City Council members were briefed today on the Alberta Municipal Benchmarking Initiative report on Roadway Services, the fifth of seven core service area reports expected to be issued from extensive data gathered under the initiative.
The cost of municipal roadway services in Lethbridge is the lowest among the six participating communities in Alberta while the condition of local roads is near the top, the report indicates. The benchmarking information sets the stage for each municipality to identify trends, establish priorities, and make positive changes in the delivery of roadway services to their residents.
The Roadways Report indicates that Lethbridge had the lowest roadway system cost - $9,963 per lane kilometre in 2014 –among the six municipalities that participated in this area of study. The roadway system cost in other participating communities ranged from $10,853 to $23,894. Lethbridge also had the lowest per-capita cost for its total transportation system. Meanwhile, the report indicates that Lethbridge had the second-best roadway conditions among participating communities, with only six per cent of local roads deemed in poor condition.
"The ability to share and compare operational practices and performance among our communities can only lead to improved decision making, more efficient service and a higher quality of life for our residents," said Mayor Chris Spearman.
The benchmarking program is supported by the provincial Ministry of Municipal Affairs' Regional Collaboration Program. Other communities that participated in the roadways study included Banff, Canmore, Medicine Hat, Okotoks and Red Deer.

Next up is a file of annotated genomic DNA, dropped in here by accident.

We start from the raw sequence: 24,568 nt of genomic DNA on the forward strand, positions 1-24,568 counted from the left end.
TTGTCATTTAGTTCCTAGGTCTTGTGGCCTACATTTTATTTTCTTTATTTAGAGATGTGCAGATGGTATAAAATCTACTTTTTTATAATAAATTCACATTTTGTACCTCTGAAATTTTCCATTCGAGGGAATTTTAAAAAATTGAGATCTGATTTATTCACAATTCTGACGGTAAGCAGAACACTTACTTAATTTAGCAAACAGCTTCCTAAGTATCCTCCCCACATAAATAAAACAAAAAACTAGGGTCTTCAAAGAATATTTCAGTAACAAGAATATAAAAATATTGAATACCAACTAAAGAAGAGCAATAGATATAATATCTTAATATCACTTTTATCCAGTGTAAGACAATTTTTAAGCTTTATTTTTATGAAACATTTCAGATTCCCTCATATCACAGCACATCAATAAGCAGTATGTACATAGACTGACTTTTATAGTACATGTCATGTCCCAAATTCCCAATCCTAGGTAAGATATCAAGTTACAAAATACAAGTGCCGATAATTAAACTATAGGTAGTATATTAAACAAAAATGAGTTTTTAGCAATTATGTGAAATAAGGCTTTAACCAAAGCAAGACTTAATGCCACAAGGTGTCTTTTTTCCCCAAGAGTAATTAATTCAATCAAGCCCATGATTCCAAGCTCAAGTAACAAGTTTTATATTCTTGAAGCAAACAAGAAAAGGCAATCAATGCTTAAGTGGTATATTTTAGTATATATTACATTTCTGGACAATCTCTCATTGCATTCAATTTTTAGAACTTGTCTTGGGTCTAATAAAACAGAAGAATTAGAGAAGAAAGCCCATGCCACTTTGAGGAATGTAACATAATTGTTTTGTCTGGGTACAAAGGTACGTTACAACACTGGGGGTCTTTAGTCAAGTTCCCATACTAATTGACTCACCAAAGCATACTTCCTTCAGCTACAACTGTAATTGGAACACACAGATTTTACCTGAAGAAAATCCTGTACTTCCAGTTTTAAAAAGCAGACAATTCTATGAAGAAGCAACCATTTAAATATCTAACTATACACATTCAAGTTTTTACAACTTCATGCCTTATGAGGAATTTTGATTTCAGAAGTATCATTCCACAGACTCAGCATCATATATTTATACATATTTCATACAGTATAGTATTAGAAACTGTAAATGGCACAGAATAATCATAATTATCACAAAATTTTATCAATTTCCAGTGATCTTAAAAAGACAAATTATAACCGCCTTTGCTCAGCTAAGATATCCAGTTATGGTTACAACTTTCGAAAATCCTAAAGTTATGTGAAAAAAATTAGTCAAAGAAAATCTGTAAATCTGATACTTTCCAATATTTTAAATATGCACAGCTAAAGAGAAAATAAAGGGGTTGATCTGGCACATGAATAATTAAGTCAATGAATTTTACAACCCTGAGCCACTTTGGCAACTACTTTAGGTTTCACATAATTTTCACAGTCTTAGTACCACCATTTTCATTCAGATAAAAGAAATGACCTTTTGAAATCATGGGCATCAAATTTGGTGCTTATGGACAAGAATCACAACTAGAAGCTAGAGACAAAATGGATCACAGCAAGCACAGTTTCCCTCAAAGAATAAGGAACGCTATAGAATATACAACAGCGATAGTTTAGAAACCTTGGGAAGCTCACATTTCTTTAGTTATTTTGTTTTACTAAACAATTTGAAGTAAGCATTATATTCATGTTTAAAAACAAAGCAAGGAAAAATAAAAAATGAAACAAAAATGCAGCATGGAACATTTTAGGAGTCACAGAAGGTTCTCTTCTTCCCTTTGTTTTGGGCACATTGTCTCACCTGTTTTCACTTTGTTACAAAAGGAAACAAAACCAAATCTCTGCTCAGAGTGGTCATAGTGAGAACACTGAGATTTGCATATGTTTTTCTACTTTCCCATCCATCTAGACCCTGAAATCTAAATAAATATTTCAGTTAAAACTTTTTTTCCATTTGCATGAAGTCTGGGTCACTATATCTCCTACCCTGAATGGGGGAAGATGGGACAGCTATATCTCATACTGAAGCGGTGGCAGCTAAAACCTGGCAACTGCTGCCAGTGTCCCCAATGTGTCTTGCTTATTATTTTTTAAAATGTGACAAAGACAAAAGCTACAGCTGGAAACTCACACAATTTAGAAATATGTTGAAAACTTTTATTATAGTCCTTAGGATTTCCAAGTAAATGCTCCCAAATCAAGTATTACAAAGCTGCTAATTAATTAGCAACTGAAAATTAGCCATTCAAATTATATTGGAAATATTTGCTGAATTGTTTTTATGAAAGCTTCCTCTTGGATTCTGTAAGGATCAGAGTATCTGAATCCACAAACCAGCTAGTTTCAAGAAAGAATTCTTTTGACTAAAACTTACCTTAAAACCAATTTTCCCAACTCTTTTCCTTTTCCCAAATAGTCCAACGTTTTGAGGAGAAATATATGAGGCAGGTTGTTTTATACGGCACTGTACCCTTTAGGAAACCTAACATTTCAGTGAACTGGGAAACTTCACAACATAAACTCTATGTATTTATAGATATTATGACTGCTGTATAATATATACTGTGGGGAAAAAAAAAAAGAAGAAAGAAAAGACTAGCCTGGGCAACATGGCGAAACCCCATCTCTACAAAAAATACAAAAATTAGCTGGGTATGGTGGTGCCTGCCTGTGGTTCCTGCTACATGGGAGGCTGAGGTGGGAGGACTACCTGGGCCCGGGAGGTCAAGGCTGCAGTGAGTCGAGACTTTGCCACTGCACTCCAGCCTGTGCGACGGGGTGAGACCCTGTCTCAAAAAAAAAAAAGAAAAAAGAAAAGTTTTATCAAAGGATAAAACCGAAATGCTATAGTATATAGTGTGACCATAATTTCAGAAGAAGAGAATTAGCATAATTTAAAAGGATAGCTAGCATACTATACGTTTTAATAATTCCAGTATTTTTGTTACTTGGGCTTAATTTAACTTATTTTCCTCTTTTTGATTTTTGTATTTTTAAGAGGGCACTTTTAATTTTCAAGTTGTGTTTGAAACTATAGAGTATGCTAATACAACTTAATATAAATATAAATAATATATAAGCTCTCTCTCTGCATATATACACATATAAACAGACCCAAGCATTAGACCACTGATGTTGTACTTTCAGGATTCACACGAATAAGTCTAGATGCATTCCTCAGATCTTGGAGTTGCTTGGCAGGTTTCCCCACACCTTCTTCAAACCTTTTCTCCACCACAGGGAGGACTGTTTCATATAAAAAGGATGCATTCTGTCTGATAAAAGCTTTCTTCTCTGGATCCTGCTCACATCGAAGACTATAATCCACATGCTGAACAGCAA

"This report is a measurement tool that can raise the standard for delivery of municipal services in Alberta. It will be a catalyst for municipalities to develop and refine best practices that can be used province wide," said Director of Corporate Services Corey Wight, the City's representative on the initiative's governance committee.
Although each community in Alberta is unique and faces local factors that impact service delivery such as population growth, commercial/residential mix and geography, benchmarking in general helps elected officials, administration and residents understand how their municipality is performing over time.
The next steps are for each participating municipality to review results with managers and employees who are experts in the measurement areas. Previous benchmarking reports released to date have examined drinking water, fire services, and solid waste and wastewater services. Other service areas to be examined include snow and ice control as well as transit services.
The full Roadway Services Report and the accompanying City Council presentation and previous reports are available at: www.lethbridge.ca/benchmarking.
Joel Sanchez, Waste & Recycling Services General Manager
City of Lethbridge